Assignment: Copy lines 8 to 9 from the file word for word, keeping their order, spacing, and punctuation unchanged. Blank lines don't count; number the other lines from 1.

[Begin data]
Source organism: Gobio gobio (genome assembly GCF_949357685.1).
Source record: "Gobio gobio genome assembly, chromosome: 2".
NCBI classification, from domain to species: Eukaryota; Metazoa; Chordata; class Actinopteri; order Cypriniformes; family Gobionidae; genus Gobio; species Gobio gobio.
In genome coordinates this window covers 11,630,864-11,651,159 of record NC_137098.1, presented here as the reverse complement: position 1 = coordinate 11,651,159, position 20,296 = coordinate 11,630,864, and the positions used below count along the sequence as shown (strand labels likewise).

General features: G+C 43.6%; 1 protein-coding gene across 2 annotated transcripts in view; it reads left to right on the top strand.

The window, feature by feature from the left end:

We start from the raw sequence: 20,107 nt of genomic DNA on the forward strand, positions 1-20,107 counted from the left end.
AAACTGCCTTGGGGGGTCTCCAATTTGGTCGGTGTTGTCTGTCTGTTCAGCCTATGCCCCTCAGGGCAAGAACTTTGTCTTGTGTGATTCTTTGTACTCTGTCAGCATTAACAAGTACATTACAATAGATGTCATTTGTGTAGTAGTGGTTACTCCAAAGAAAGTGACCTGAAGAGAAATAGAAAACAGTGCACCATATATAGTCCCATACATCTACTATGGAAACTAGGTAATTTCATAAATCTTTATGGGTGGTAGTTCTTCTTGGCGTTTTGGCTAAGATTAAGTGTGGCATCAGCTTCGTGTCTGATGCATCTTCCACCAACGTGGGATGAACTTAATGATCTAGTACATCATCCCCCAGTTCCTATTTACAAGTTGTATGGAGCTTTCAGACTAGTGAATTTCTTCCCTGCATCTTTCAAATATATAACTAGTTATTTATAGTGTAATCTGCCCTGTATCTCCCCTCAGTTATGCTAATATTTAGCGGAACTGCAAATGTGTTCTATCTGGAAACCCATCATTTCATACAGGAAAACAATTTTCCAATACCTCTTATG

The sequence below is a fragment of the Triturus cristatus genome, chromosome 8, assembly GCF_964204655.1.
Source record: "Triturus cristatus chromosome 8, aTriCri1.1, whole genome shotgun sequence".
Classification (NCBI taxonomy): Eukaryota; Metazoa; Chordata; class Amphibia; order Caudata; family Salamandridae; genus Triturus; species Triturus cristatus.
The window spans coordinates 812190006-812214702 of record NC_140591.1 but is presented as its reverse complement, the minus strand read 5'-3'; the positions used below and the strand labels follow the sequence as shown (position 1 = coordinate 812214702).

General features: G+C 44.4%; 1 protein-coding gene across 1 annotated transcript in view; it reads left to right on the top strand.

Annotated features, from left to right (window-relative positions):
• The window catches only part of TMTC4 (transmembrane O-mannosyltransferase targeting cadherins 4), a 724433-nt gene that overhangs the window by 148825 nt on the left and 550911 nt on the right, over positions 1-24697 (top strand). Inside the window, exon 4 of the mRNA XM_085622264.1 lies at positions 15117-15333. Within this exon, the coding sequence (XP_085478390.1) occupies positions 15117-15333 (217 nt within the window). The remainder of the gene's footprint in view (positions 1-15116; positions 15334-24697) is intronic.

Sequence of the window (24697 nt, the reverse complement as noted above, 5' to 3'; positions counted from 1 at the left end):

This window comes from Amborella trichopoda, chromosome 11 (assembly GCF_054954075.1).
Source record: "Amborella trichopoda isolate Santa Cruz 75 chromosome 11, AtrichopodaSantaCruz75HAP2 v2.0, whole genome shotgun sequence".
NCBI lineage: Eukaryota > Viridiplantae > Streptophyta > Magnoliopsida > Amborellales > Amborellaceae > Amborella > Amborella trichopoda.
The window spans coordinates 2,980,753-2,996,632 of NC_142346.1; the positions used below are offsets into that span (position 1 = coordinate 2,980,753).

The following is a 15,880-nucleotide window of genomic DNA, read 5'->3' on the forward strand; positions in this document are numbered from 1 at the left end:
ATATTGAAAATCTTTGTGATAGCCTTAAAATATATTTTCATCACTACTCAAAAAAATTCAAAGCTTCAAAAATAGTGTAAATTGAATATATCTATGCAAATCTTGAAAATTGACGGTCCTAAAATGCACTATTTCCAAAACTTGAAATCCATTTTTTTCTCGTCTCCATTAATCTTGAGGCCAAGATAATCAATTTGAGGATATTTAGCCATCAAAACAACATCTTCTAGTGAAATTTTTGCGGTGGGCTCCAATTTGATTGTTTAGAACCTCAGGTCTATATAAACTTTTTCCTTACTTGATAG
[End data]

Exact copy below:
AAACTGCCTTGGGGGGTCTCCAATTTGGTCGGTGTTGTCTGTCTGTTCAGCCTATGCCCCTCAGGGCAAGAACTTTGTCTTGTGTGATTCTTTGTACTCTGTCAGCATTAACAAGTACATTACAATAGATGTCATTTGTGTAGTAGTGGTTACTCCAAAGAAAGTGACCTGAAGAGAAATAGAAAACAGTGCACCATATATAGTCCCATACATCTACTATGGAAACTAGGTAATTTCATAAATCTTTATGGGTGGTAGTTCTTCTTGGCGTTTTGGCTAAGATTAAGTGTGGCATCAGCTTCGTGTCTGATGCATCTTCCACCAACGTGGGATGAACTTAATGATCTAGTACATCATCCCCCAGTTCCTATTTACAAGTTGTATGGAGCTTTCAGACTAGTGAATTTCTTCCCTGCATCTTTCAAATATATAACTAGTTATTTATAGTGTAATCTGCCCTGTATCTCCCCTCAGTTATGCTAATATTTAGCGGAACTGCAAATGTGTTCTATCTGGAAACCCATCATTTCATACAGGAAAACAATTTTCCAATACCTCTTATG

The sequence below is a fragment of the Triturus cristatus genome, chromosome 8, assembly GCF_964204655.1.